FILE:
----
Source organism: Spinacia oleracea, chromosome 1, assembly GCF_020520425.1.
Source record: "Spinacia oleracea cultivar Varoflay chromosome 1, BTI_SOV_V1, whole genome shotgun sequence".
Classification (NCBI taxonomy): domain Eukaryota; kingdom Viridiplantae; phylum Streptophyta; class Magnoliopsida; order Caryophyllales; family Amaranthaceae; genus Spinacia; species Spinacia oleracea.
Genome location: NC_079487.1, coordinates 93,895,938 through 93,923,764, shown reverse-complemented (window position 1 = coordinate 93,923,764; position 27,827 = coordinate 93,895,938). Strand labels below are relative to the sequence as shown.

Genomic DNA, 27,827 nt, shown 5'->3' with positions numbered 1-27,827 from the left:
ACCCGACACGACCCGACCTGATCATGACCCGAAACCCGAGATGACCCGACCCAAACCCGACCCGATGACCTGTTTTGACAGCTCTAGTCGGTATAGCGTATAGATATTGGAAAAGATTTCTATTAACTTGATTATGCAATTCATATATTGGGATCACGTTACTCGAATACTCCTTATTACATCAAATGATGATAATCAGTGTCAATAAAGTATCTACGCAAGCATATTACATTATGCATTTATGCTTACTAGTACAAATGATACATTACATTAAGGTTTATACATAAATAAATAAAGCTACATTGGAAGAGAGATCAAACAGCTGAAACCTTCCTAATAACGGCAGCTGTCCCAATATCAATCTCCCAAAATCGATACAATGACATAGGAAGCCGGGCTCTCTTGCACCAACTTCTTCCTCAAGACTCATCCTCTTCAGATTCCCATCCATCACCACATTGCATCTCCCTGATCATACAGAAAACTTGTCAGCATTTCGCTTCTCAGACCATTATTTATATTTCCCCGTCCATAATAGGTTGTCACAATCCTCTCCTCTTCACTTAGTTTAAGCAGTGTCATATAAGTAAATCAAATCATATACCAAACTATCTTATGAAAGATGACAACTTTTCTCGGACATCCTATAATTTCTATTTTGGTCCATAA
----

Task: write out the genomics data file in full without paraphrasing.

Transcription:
Source organism: Spinacia oleracea, chromosome 1, assembly GCF_020520425.1.
Source record: "Spinacia oleracea cultivar Varoflay chromosome 1, BTI_SOV_V1, whole genome shotgun sequence".
Classification (NCBI taxonomy): domain Eukaryota; kingdom Viridiplantae; phylum Streptophyta; class Magnoliopsida; order Caryophyllales; family Amaranthaceae; genus Spinacia; species Spinacia oleracea.
Genome location: NC_079487.1, coordinates 93,895,938 through 93,923,764, shown reverse-complemented (window position 1 = coordinate 93,923,764; position 27,827 = coordinate 93,895,938). Strand labels below are relative to the sequence as shown.

Genomic DNA, 27,827 nt, shown 5'->3' with positions numbered 1-27,827 from the left:
ACCCGACACGACCCGACCTGATCATGACCCGAAACCCGAGATGACCCGACCCAAACCCGACCCGATGACCTGTTTTGACAGCTCTAGTCGGTATAGCGTATAGATATTGGAAAAGATTTCTATTAACTTGATTATGCAATTCATATATTGGGATCACGTTACTCGAATACTCCTTATTACATCAAATGATGATAATCAGTGTCAATAAAGTATCTACGCAAGCATATTACATTATGCATTTATGCTTACTAGTACAAATGATACATTACATTAAGGTTTATACATAAATAAATAAAGCTACATTGGAAGAGAGATCAAACAGCTGAAACCTTCCTAATAACGGCAGCTGTCCCAATATCAATCTCCCAAAATCGATACAATGACATAGGAAGCCGGGCTCTCTTGCACCAACTTCTTCCTCAAGACTCATCCTCTTCAGATTCCCATCCATCACCACATTGCATCTCCCTGATCATACAGAAAACTTGTCAGCATTTCGCTTCTCAGACCATTATTTATATTTCCCCGTCCATAATAGGTTGTCACAATCCTCTCCTCTTCACTTAGTTTAAGCAGTGTCATATAAGTAAATCAAATCATATACCAAACTATCTTATGAAAGATGACAACTTTTCTCGGACATCCTATAATTTCTATTTTGGTCCATAA